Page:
• Dan Browned: Nearly every video game that's played for any length of time in this movie is depicted incorrectly. And this as Product Placement paid for by Nintendo. Probably the most egregious are the Super Mario Bros. 3 mistakes, since it was the centerpiece of the climax while most of the other games were only shown for a few seconds each and not in a formal setting. In SMB3, since they were competing on pure points, Jimmy finding and using the Warp Whistle is not only not a good move, it should have completely taken him out of competition. Picking up the whistle ends the stage without killing the boss and with no bonus, meaning that Jimmy first didn't get the 7k points for killing the Boom Boom, but he ALSO didn't get the stage clear time bonus of approx. 15k. Meanwhile warping to another world actively wastes time without doing ANYTHING to actually increase your score.
  • Determinator: Jimmy to a certain degree.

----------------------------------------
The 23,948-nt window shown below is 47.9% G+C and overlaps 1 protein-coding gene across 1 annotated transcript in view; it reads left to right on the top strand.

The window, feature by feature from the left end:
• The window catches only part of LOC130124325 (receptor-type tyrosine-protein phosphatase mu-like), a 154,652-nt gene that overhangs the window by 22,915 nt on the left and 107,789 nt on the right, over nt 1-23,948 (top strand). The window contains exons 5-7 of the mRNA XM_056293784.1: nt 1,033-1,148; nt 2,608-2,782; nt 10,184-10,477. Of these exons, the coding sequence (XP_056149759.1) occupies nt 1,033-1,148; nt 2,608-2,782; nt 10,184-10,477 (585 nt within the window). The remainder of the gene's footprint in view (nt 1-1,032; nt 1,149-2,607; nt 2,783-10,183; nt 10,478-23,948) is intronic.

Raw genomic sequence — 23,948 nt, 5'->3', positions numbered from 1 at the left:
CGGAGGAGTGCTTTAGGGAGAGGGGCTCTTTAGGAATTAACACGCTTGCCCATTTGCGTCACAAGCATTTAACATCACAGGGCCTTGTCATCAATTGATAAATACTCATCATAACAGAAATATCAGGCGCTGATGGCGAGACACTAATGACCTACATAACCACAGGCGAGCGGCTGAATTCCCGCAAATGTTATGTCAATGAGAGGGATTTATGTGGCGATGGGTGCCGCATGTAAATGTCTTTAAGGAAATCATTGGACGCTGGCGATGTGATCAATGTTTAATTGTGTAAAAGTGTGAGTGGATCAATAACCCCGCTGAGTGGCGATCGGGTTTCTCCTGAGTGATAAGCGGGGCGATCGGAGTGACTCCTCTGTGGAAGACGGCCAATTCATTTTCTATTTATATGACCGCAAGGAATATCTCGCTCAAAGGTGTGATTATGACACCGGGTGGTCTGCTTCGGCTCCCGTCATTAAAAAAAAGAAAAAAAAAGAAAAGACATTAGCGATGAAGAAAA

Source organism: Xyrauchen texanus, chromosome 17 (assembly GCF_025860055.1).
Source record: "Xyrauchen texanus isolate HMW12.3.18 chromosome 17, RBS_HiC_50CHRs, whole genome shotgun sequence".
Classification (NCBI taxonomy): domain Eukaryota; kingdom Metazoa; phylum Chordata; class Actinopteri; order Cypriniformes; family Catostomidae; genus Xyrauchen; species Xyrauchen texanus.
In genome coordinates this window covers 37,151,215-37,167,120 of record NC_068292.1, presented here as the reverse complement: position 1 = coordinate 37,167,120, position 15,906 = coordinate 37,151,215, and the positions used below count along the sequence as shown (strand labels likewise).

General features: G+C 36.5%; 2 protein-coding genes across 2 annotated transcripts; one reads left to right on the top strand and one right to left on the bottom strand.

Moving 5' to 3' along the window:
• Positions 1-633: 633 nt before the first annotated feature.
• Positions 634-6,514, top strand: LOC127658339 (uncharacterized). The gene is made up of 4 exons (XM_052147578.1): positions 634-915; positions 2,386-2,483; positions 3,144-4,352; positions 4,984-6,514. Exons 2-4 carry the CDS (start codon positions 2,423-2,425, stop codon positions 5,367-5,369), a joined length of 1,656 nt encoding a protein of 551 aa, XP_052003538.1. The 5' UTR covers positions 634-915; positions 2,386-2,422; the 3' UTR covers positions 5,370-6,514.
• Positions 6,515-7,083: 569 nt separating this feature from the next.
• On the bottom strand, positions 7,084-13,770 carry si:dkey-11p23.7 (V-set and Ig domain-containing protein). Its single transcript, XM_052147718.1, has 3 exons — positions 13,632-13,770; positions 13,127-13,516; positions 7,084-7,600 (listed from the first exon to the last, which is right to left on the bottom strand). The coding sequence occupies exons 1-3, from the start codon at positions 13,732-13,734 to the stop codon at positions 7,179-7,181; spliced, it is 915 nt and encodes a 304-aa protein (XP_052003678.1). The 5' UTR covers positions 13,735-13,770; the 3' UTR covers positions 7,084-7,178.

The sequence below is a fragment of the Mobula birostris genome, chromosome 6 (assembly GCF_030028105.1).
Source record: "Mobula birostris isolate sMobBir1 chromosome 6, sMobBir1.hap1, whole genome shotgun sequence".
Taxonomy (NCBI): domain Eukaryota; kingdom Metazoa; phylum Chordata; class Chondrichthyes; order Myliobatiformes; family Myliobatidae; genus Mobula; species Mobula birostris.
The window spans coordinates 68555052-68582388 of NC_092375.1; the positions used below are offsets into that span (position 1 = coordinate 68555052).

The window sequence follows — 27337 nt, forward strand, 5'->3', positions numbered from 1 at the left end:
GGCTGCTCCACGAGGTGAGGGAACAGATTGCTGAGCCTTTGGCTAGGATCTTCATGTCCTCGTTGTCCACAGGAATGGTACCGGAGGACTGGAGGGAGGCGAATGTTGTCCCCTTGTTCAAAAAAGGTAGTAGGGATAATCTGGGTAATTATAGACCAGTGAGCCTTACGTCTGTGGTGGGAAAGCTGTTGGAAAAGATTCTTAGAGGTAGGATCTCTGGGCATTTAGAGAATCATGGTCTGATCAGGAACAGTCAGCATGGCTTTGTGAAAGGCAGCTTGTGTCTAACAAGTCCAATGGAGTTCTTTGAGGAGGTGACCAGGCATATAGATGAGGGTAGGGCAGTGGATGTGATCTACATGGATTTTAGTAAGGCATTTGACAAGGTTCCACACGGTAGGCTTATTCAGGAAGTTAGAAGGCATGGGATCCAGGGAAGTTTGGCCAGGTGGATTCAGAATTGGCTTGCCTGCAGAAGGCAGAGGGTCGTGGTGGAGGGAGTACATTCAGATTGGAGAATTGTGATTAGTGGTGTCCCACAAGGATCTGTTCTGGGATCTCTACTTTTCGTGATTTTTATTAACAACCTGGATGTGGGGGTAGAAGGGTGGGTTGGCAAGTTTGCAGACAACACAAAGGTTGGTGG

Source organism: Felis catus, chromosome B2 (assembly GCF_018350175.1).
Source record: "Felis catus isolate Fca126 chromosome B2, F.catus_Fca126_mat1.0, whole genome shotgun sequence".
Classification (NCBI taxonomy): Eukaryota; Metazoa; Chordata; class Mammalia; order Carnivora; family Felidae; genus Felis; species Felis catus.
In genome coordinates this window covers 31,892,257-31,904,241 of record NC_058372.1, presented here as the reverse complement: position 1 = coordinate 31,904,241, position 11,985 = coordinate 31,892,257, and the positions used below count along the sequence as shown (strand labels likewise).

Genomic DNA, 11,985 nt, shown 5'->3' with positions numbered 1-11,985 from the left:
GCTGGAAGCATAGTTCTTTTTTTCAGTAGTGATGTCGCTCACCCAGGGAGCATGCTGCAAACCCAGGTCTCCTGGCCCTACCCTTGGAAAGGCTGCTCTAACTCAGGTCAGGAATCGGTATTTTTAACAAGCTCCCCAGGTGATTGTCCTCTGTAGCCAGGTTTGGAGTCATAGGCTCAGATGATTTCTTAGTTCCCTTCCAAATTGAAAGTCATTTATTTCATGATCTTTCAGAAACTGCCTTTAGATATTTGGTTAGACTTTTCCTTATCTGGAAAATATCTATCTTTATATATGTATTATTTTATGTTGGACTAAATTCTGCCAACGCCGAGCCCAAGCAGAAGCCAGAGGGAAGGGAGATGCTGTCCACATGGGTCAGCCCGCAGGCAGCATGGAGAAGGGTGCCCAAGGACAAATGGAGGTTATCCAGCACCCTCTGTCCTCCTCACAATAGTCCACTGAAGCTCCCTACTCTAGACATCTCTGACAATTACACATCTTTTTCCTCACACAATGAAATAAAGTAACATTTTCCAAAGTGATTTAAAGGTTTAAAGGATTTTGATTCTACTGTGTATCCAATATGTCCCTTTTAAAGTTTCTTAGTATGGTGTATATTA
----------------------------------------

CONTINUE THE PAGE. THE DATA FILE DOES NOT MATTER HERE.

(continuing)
• Disproportionate Retribution: Sam (Jimmy's father) tries to run Putnam off the road several times in ways that could easily cause flaming wreckage. To be fair, Putnam did slash his tires earlier simply because he really wants his paycheck.
  • Double Standard: Abuse, Female on Male: Haley's over-the-top reactions to Corey's harmless jokes.
  • Excited Kids' Show Host: Or in this case, "Excited Video Game Tournament Host". Either way, that gaming emcee must really love his job. Overlaps with Large Ham Announcer.
  • Fan Disservice: The old man in the blue speedo.
  • Foreshadowing:
    • The structure Jimmy builds with toy blocks in the beginning resembles the Video Armageddon stage at the end of the film.
    • In the same scene, Mr. Bateman offhandedly wonders what Jimmy keeps inside the lunch pail he always carries. Midway through the film, we see that it contains pictures and some artifacts from his dead twin sister.
  • The Gambling Addict: Haley's mom was implied to have been this when she mentions to Corey that "she had this little problem", which was how Haley "learned about Craps".